Notre Dame Football, Irish Optimism, and Severe Liver Damage: An Open Letter
Dear Notre Dame football fans,
Don’t try to be a hero. Just manage the pain. If you feel the irrepressible drive to drink, give in to that urge and hoist away. Sometimes a little of grandpa’s cough syrup is just what you need to make that pain go away.
Now that we have that clear (so to speak), let’s get to the issues at hand. We’ll start with you.
Ease up. Go read a transcript of former Memphis coach Tommy West or YouTube the video replay of his press conference. Listen to the guy; he’s got a few good points about standing by your team, staying positive, and remaining optimistic.
I know, I know, you’re tired of the losing. You’re tired of Coach Weis and the acclaimed “decided schematic advantage” that has dissolved into a mixture of mediocrity and predictability.
You’re tired of the pregame arrogance and postgame contrition.
You’re tired of being the bug on the windshield for every top-25 team from the sunny beaches of southern California to the old steel towns of Pennsylvania.
Look, I’m tired too, but we have a saying up here in New England: You can only kick a dead cow so many times before something nasty comes out.
The sun still went up Sunday morning, nobody has bailed from the recruiting class of 2010, and there’s still enough talent in the cupboard to make a run at UConn, Stanford, and a respectable bowl game. Life is good, right?
If Notre Dame finishes 8-4, heads south for a quality sunburn and a respectable bowl opponent, Jimmy and Golden stay in school, and Manti Te’o passes up his chance at his Mormon mission, the future is bright.
I know there are concerns on the field, but those can be dealt with.
Jimmy and the boys obviously prefer to show up fashionably late these days, but the numbers are still impressive. Clausen’s 3000 yards, 21 TD passes, and just four interceptions are Heisman worthy. Golden is over 1100 yards, Floyd averages 121.2 yards per game, and six receivers have 20 or more catches. And don’t forget the 29.3 points per game so far this season.
The oft-criticized run game has been impressive in spurts as well. I have no idea why Armando Allen and his 5.5 yards-per-rush average weren’t used more against Pitt, especially early in the second half when he was ripping off eight-yard runs like it was his job (which, unless I've imbibed a little too much of late, I think it is). But hey, at least we have a legit every-down back for another season, correct?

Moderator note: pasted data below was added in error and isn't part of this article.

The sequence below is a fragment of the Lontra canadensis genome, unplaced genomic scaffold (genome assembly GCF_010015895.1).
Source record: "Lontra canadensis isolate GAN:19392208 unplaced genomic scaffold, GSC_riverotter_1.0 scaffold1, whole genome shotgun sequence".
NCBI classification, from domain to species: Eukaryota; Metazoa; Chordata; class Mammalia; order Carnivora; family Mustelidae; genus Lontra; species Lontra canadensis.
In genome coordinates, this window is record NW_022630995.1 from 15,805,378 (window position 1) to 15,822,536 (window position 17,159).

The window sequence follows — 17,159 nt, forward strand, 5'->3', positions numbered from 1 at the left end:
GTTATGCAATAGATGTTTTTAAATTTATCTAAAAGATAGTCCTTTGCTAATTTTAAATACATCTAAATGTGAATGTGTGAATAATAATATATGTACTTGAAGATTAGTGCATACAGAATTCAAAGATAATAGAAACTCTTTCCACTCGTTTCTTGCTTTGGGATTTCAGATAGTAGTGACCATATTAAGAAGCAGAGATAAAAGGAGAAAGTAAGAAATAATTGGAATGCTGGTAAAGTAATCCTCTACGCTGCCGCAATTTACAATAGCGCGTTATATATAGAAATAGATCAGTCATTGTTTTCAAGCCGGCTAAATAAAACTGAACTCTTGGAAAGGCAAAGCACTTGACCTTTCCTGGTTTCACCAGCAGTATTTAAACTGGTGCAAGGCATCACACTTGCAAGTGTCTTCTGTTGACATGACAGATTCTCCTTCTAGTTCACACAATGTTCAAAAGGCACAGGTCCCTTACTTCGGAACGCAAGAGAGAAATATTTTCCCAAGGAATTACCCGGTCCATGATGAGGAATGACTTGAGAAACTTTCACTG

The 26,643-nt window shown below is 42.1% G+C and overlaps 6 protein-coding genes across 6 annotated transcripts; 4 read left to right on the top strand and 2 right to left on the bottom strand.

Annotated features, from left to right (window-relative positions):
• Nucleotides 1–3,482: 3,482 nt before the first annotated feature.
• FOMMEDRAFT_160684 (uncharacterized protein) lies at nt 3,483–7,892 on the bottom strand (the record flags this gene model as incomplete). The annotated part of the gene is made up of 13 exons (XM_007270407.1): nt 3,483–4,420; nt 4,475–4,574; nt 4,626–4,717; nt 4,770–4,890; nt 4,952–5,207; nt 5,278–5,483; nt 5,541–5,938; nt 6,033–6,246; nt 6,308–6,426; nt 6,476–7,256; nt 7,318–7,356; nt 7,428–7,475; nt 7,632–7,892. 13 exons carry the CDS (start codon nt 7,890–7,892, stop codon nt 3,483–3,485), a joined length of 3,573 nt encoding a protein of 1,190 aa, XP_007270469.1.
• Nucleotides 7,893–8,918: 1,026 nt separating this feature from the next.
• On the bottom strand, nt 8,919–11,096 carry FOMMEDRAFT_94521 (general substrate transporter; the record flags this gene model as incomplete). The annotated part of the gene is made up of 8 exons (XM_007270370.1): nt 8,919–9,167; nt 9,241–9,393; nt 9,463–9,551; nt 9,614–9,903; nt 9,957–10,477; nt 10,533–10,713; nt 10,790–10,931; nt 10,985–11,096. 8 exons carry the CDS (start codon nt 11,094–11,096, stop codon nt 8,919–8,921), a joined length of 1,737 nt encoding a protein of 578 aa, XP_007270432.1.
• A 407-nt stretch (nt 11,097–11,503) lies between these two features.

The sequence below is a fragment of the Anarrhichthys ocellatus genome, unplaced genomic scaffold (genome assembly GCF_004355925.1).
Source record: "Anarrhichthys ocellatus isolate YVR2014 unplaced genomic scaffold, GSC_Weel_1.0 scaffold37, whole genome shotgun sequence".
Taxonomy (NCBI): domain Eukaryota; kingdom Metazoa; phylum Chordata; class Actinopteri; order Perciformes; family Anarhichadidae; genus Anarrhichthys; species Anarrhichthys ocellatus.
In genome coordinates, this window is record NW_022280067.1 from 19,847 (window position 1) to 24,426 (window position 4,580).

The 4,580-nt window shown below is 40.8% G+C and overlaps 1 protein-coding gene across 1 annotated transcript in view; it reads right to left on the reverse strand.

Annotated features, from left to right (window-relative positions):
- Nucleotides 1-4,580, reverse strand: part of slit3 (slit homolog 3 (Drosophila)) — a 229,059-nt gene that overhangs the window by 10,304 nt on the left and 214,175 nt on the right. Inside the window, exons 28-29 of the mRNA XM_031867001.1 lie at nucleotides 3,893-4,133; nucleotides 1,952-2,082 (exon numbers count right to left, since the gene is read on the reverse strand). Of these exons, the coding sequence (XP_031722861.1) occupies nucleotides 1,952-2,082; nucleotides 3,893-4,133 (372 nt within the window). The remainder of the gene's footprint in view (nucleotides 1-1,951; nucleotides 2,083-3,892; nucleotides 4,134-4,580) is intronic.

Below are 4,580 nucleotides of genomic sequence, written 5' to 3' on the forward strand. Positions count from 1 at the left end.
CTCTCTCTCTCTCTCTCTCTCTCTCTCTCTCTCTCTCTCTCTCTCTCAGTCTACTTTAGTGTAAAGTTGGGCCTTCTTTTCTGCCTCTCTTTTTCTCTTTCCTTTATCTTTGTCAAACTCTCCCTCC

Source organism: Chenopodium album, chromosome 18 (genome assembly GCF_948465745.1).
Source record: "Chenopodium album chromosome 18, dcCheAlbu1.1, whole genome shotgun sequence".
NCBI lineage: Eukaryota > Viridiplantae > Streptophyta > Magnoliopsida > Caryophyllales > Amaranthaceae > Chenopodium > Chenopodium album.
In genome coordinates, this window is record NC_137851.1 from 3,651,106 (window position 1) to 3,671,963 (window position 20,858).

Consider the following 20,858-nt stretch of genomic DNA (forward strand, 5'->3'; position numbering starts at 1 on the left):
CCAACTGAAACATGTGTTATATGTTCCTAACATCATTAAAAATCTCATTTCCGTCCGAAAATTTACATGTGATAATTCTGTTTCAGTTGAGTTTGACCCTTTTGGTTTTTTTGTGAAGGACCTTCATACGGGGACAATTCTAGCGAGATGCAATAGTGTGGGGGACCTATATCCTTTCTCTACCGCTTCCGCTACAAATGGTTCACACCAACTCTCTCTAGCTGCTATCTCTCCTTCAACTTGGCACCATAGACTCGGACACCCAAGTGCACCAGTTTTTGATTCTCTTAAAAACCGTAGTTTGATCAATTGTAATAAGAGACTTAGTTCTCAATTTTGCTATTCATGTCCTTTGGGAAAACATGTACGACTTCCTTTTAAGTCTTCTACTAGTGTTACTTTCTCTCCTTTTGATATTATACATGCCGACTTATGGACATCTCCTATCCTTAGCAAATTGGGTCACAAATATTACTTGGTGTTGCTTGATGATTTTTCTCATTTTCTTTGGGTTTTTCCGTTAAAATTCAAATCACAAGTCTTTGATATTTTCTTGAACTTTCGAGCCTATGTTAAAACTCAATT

The offensive line will lose a few players to graduation but Trevor Robinson will be back for more nastiness, Chris Stewart has a fifth year to lay more pavement, and Dan Wenger will have had enough playing experience to make us think that those penalties and "o-lays" will not be problem in the future.
The defensive line rotation has improved over the past few weeks. I know, Bill Stulls' mom didn’t even have to wash his jersey Saturday night, but let’s chalk that up to an aberration.
Kapron Lewis-Moore is a physical specimen, Ethan Johnson is almost over his sophomore slump, Sean Cwynar has shown promise, and Kerry Neal and Darius Fleming have shown bursts of potential (just ignore the whole Tate Forcier thing, Darius).
The bottom line here is that all of us have spent enough time with Johnny Walker, Captain Morgan, and Uncle Jack these days to be able to spin this whole mess into the illusion of potential success and the dream of a national championship.
Ignore the play-calling disasters, accept C.W. for what he is, and pay no attention to the long list of depressing numbers that accompany the Weis era. They’re just window dressing for pending brilliance.
Beat the enigmatic UConn Huskies on senior day, put 10 guys in the box to stop Toby Gerhardt in the season finale, and finish with eight wins.
It can be done.
It should be done.
It must be done.
Cirrhosis of the liver can wait.
Sincerely yours in Domerdom,
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